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15 yrs in the making, Rs 9,000-cr Delhi-Gurugram expressway now looks at Sept 2022 completion

The 29-km expressway — 18.9 km in Haryana and 10.1 km in Delhi —  was first proposed by Haryana govt in 2006.

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New Delhi: Commuters travelling between Gurugram and Delhi will have to wait for around 18 more months to get a respite from long traffic snarls, with work on the 29-km Dwarka Expressway likely to be finally completed by September 2020. The eight-lane access-controlled highway has been in the making for the last 15 years.

Senior officials in the National Highways Authority of India (NHAI) told ThePrint that while a segment of the expressway in Haryana is likely to be completed by August this year, work on the Delhi portion is likely to get over by September 2022.

Also called the Northern Peripheral Road, the project was first proposed by the Haryana government in 2006. It was divided into four parts — two phases comprising the Delhi portion of the expressway, and the remaining two comprising the Haryana portion.

The 29-km highway — 18.9 km in Haryana and 10.1 km in Delhi — will start from Shiv Murti in Mahipalpur, pass through Dwarka Sector 21 and Gurugram border and end at Kherki Dhaula. 

Providing an alternate road link between Gurugram and Delhi, the Rs 9,000-crore expressway promises to not only decongest traffic on the existing Delhi-Gurgaon expressway, but also ensure better connectivity between Dwarka and parts of south Delhi such as Vasant Kunj, among others.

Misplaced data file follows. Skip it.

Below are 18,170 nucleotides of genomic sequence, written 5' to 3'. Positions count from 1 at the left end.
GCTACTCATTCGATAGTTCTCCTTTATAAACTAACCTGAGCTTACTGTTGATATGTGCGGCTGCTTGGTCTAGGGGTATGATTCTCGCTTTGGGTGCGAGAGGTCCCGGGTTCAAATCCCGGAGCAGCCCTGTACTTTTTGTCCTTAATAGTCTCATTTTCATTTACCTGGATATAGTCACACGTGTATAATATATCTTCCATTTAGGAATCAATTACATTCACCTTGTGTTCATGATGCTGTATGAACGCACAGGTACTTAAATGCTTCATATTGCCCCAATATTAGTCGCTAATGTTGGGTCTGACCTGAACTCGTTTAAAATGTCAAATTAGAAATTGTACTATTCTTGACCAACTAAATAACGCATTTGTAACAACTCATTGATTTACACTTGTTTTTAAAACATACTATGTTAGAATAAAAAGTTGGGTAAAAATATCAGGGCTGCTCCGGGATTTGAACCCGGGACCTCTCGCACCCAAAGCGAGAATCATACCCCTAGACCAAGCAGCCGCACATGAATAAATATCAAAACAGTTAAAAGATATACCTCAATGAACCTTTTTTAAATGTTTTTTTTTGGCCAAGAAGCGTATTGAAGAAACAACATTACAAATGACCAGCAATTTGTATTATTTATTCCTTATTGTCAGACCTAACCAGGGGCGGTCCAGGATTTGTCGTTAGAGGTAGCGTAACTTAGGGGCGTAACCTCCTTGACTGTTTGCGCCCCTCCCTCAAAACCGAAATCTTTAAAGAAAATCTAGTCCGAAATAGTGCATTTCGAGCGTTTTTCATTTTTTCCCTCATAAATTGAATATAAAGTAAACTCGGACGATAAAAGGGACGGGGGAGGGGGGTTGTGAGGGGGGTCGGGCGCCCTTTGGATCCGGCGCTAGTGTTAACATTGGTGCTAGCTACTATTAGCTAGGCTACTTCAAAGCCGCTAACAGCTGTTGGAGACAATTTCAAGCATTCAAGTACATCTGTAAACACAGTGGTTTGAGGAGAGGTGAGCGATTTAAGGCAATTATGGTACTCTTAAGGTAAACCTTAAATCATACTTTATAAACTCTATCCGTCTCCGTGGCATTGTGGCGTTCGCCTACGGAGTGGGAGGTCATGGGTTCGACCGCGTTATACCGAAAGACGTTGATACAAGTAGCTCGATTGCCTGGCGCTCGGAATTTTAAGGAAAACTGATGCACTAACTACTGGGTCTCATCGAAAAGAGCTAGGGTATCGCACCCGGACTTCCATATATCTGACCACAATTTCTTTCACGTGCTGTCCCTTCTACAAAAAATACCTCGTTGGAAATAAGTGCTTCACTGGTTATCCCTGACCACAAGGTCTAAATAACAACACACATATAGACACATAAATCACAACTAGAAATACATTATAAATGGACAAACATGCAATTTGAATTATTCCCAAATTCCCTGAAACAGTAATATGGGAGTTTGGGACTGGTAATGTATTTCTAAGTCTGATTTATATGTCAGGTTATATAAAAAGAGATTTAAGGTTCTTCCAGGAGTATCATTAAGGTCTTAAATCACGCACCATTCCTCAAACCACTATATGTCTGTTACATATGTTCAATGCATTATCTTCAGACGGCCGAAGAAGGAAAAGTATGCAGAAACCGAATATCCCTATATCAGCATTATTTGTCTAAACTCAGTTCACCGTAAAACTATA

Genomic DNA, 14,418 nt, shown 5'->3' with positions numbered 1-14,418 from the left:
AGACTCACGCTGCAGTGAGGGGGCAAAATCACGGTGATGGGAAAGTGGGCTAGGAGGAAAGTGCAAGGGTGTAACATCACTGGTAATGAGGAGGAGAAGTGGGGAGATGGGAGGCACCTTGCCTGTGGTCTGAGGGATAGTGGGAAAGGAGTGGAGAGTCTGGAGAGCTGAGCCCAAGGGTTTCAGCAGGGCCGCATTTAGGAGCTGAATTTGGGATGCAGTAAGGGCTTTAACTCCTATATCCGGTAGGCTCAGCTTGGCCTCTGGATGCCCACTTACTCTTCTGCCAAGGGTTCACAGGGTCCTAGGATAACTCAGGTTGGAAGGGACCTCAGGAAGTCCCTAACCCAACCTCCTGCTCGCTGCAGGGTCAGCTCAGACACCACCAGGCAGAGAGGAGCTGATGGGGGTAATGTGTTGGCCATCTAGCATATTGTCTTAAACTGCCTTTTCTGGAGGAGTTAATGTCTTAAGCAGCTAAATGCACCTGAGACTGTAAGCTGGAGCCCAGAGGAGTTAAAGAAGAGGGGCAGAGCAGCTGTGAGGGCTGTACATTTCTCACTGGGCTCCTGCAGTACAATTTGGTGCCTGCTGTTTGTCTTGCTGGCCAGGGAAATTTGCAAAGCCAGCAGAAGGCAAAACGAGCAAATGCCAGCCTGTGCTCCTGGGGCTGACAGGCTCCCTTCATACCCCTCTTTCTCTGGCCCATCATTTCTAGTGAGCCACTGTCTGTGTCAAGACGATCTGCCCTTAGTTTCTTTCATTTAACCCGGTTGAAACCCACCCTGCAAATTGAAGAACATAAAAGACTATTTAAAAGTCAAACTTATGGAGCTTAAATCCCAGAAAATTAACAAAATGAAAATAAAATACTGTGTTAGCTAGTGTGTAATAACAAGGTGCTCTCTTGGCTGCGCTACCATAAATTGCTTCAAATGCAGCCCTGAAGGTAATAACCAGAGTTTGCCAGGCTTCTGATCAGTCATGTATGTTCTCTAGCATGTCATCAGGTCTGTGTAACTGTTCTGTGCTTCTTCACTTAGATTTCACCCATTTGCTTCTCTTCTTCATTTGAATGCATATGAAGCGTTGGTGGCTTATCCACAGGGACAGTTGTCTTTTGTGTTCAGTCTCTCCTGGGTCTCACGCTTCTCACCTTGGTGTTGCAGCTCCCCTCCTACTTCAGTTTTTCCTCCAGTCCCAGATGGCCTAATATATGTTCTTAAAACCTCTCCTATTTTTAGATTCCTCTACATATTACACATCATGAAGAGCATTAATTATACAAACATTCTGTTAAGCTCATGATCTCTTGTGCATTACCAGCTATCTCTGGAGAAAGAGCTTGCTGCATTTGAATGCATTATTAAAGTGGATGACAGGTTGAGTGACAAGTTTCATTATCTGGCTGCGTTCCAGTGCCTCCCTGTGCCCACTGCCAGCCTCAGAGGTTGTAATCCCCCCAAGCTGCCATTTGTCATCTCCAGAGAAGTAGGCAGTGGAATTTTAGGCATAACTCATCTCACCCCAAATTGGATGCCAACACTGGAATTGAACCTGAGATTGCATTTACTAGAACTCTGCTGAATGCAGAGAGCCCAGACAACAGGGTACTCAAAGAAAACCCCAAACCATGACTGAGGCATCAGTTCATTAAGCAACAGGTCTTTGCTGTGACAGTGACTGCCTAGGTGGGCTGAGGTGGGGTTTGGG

The tender for the Haryana phase of the project was given to Larsen & Toubro, while the Delhi phase to J Kumar Infra Projects. 

A senior NHAI official, who didn’t want to be named, told ThePrint the Delhi-Gurgaon section of NH-8, which is a part of the Delhi-Jaipur-Ahmedabad-Mumbai arm of the Golden Quadrilateral, has over 3 lakh passenger cars plying every day

“This is much beyond the design capacity of this 8-lane highway, leading to severe congestion,” the official said.  

A second NHAI official said the project came to the NHAI in 2017 as there were coordination problems between the Haryana and Delhi governments over land acquisition and they could not settle the matter among themselves.

He told ThePrint that work pertaining to the Haryana portion began in November 2019, while work for the Delhi portion began as recently as September 2020. 

“We are giving a two-year time frame for completion of projects since the work began. Therefore, the Haryana portion of the Dwarka Expressway should be completed by August 2021, while the Delhi portion should be completed by September 2022,” said the official quoted first.

Also read: 80% highway work resumes after lockdown, target is to complete 12,000 km of roads in 2020-21

Benefits of the Dwarka Expressway

Among the main benefits of the Dwarka Expressway is curtailing traffic snarls on NH-8, and to ensure better connectivity between Dwarka and parts of south Delhi.

The senior NHAI official explained that the expressway would also provide relief to the incoming traffic on the National Highway-1 — which links New Delhi to Attari near the India-Pakistan border in Punjab — that comes from parts of Punjab and Haryana.

“This new Dwarka Expressway will decrease the load on NH-1, and it will become more decongested. Additionally, it will also provide direct connectivity to the airport,” he added.